1/2 cup rendered foie gras fat, melted and strained
1/2 cup balsamic vinegar
1/2 pint blackberries

Apple Charlotte
6 slices brioche, crusts removed and cut
   into 1/2 inch strips of equal length,
   plus four 1-3/4 inch rounds
5 Granny Smith apples,
   peeled, cored, and diced
1/2 pound butter, softened
1 teaspoon cinnamon
1 tablespoon sugar
1/2 teaspoon clove
Rendered foie gras fat to taste

Garnish
1 Granny Smith apple, cut into fine julienne
1/2 pint fresh blackberries
1 bunch upland cress 

Special Equipment
Melon baller
4 ring molds, 2-1/2 inches in diameter

Wine Recommendation
Kent Rassmussen Late-Harvest
Sauvignon Blanc 1993 (Napa), or another late-harvest wine from California.

Apple Terrine
To increase the surface area of the foie gras, gently flatten it by applying pressure with your hand. Combine the salt, saltpeter, pepper, sugar, and nutmeg, and coat the foie gras with this mixture to cure. Wrap in plastic and refrigerate for 12 hours.

Preheat the oven to 325 degrees. With an even slice, cut off the top of the apple, about 1/4 inch from the crown, and carefully remove the core without breaking through the bottom. Using a melon baller, hollow out a deep, wide cavity inside the apple. Fill the apple with the cured foie gras, packing firmly, and replace the apple top. Place the apple in a baking pan filled with 1/4 inch of water, cover with foil, and bake for 10 to 15 minutes, until a knife pierced into the center comes out warm. Carefully remove the apple from the water, wrap in plastic, and chill for several hours.

Blackberry Sauce
In a saucepan set over a low flame, combine the sugar and foie gras fat, stirring to form a thick mixture. Continue heating and stirring until most of the sugar is absorbed. Whisk in the balsamic vinegar and bring to a boil, watching closely because this mixture has a tendency to boil over. Remove from the heat. Mash the blackberries into the sauce by pressing them with the back of a spoon against the side of the pot. Strain and set aside.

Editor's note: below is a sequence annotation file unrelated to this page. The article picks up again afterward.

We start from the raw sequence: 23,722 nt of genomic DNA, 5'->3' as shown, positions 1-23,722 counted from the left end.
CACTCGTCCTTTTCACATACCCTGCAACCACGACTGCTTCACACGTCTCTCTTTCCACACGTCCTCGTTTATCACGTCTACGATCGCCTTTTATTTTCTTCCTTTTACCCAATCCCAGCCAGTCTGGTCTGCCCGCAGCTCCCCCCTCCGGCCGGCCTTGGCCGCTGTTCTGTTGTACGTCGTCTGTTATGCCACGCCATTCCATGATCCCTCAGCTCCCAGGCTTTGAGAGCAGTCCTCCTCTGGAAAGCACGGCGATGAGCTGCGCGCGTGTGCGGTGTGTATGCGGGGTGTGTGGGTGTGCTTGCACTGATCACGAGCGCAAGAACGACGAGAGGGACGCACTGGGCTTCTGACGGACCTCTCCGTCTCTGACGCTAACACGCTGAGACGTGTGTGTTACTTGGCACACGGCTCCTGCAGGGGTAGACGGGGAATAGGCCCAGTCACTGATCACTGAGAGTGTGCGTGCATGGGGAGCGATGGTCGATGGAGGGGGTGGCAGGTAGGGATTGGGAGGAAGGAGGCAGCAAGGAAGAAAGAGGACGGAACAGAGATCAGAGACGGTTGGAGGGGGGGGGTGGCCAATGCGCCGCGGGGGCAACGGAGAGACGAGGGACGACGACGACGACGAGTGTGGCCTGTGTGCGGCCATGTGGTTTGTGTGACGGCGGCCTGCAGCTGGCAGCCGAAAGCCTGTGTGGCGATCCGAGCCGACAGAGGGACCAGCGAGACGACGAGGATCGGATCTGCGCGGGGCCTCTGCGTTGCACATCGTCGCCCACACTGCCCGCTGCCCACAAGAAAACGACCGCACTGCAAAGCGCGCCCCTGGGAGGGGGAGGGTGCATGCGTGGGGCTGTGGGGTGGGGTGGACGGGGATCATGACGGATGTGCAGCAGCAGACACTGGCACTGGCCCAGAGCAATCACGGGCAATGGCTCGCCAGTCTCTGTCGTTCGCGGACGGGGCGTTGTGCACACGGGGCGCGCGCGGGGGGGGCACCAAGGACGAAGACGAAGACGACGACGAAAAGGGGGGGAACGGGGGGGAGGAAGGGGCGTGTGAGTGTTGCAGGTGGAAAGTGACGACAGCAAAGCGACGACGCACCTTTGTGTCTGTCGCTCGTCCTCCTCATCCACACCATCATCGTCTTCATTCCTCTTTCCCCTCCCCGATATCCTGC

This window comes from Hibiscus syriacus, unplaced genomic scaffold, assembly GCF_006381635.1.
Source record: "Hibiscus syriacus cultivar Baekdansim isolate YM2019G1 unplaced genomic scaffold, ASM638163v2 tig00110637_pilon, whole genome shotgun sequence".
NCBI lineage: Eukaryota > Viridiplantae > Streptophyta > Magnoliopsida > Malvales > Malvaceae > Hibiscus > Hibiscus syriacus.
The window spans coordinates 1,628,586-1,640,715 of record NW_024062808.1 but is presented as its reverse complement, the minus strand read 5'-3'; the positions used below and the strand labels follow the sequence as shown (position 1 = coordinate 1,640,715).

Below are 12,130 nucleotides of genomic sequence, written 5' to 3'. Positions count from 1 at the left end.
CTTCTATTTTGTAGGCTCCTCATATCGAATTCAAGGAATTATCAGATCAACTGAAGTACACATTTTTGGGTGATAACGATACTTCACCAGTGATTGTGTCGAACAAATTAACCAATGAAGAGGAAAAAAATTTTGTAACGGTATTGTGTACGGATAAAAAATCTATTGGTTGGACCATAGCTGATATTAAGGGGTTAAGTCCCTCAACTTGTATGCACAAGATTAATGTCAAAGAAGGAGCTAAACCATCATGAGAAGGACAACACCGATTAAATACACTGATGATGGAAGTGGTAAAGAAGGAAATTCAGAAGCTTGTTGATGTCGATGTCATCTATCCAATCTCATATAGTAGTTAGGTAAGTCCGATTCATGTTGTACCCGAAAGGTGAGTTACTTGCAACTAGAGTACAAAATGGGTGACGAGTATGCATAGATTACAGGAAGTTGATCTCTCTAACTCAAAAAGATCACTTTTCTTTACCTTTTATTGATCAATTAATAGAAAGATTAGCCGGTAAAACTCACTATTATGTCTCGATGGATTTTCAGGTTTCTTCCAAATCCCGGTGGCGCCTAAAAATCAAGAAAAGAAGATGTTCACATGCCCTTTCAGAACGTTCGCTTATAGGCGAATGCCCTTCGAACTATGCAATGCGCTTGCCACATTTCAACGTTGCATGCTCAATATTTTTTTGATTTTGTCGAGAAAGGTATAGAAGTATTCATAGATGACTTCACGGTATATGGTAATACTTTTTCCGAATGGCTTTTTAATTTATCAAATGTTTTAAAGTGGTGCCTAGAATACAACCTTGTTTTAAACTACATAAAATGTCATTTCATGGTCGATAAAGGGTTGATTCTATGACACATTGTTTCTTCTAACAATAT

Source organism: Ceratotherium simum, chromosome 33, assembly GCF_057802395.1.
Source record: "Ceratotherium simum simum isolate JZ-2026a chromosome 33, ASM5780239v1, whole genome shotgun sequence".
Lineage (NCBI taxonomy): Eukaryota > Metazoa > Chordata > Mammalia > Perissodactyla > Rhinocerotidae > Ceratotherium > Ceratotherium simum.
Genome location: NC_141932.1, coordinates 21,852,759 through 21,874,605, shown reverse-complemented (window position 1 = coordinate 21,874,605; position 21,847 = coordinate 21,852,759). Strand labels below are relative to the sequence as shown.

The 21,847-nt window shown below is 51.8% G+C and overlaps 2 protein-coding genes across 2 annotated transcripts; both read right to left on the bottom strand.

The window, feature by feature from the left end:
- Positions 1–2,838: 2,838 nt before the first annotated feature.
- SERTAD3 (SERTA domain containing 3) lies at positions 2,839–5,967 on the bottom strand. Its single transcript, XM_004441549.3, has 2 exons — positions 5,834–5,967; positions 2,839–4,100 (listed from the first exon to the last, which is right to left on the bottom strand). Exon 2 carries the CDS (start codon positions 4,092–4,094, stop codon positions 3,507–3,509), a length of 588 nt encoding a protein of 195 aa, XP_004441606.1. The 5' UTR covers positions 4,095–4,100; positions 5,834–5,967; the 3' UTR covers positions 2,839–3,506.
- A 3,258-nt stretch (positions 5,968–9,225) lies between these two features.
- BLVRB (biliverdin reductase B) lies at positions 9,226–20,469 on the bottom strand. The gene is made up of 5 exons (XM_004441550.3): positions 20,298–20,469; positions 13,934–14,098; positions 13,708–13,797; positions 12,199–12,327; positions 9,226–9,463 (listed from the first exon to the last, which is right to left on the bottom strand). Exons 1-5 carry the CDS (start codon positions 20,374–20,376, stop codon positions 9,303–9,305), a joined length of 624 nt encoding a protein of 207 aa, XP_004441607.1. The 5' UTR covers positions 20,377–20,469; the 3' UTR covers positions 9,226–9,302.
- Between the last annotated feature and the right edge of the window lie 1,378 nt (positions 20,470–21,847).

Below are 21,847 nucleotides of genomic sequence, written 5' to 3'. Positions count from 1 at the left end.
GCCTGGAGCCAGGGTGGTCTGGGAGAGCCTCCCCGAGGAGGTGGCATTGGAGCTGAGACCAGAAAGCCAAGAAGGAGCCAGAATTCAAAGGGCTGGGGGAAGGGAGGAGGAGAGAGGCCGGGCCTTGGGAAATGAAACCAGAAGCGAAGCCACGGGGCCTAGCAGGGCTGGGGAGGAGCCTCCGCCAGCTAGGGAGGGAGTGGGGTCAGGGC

Apple Charlotte
Preheat the oven to 300 degrees. Lay the strips and rounds of brioche on a sheet pan and toast until lightly colored. In a baking dish, combine the apples, butter, cinnamon, sugar, and clove, and cook until tender, 30 to 40 minutes. Puree the apple mixture in a food processor, adding foie gras fat to taste.

Service and Garnish
Line the insides of the ring molds with the strips of toasted brioche arranged vertically as shown in the photograph. Place a disk of brioche on the bottom of each. Spoon the apple purée into the charlotte molds, using the puree to hold the strips of brioche together, and gently warm in the oven. Unmold the charlottes on each of four plates. Top with some julienned apple. Gently heat the blackberry sauce and add the fresh blackberries. Spoon the sauce around the charlotte. Slice the apple terrine into quarters and place one slice on each plate. Garnish with upland cress or other baby greens.

Chef Notes

Use a tart, firm apple such as Golden Delicious, Gala, Braeburn, or similar variety. Upland cress is a wild, peppery relative of watercress that grows in California. If unavailable, substitute any similar cress.

Visit the Booths
Twitter
Outrider
Market Entrance
Reviews Archive
Cookbooks
Search the Market
Lease a Booth
Book Search
Buy Direct Directory

Farmer's Market Online
Copyright © 2003 Outrider News Service. All rights reserved.